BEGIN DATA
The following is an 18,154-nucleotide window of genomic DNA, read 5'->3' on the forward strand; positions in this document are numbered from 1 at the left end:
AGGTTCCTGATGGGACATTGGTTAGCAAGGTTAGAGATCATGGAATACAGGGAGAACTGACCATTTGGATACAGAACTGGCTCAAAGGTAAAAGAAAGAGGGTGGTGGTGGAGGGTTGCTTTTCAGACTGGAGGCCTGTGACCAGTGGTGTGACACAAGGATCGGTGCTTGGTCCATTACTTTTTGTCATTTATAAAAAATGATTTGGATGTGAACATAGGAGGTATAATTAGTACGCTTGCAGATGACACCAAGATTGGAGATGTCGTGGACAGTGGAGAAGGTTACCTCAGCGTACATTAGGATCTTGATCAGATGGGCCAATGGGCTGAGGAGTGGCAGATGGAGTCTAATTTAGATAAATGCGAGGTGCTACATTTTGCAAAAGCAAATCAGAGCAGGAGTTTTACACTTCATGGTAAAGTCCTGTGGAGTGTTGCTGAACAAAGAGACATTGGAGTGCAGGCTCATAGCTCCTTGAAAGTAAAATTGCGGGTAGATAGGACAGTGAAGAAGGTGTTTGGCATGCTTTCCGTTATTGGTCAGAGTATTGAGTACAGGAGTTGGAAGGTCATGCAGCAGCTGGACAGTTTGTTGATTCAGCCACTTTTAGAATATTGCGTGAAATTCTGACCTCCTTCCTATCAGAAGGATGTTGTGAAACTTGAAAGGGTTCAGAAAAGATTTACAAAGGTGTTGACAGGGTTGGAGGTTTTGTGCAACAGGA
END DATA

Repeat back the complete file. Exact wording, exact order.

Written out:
The following is an 18,154-nucleotide window of genomic DNA, read 5'->3' on the forward strand; positions in this document are numbered from 1 at the left end:
AGGTTCCTGATGGGACATTGGTTAGCAAGGTTAGAGATCATGGAATACAGGGAGAACTGACCATTTGGATACAGAACTGGCTCAAAGGTAAAAGAAAGAGGGTGGTGGTGGAGGGTTGCTTTTCAGACTGGAGGCCTGTGACCAGTGGTGTGACACAAGGATCGGTGCTTGGTCCATTACTTTTTGTCATTTATAAAAAATGATTTGGATGTGAACATAGGAGGTATAATTAGTACGCTTGCAGATGACACCAAGATTGGAGATGTCGTGGACAGTGGAGAAGGTTACCTCAGCGTACATTAGGATCTTGATCAGATGGGCCAATGGGCTGAGGAGTGGCAGATGGAGTCTAATTTAGATAAATGCGAGGTGCTACATTTTGCAAAAGCAAATCAGAGCAGGAGTTTTACACTTCATGGTAAAGTCCTGTGGAGTGTTGCTGAACAAAGAGACATTGGAGTGCAGGCTCATAGCTCCTTGAAAGTAAAATTGCGGGTAGATAGGACAGTGAAGAAGGTGTTTGGCATGCTTTCCGTTATTGGTCAGAGTATTGAGTACAGGAGTTGGAAGGTCATGCAGCAGCTGGACAGTTTGTTGATTCAGCCACTTTTAGAATATTGCGTGAAATTCTGACCTCCTTCCTATCAGAAGGATGTTGTGAAACTTGAAAGGGTTCAGAAAAGATTTACAAAGGTGTTGACAGGGTTGGAGGTTTTGTGCAACAGGA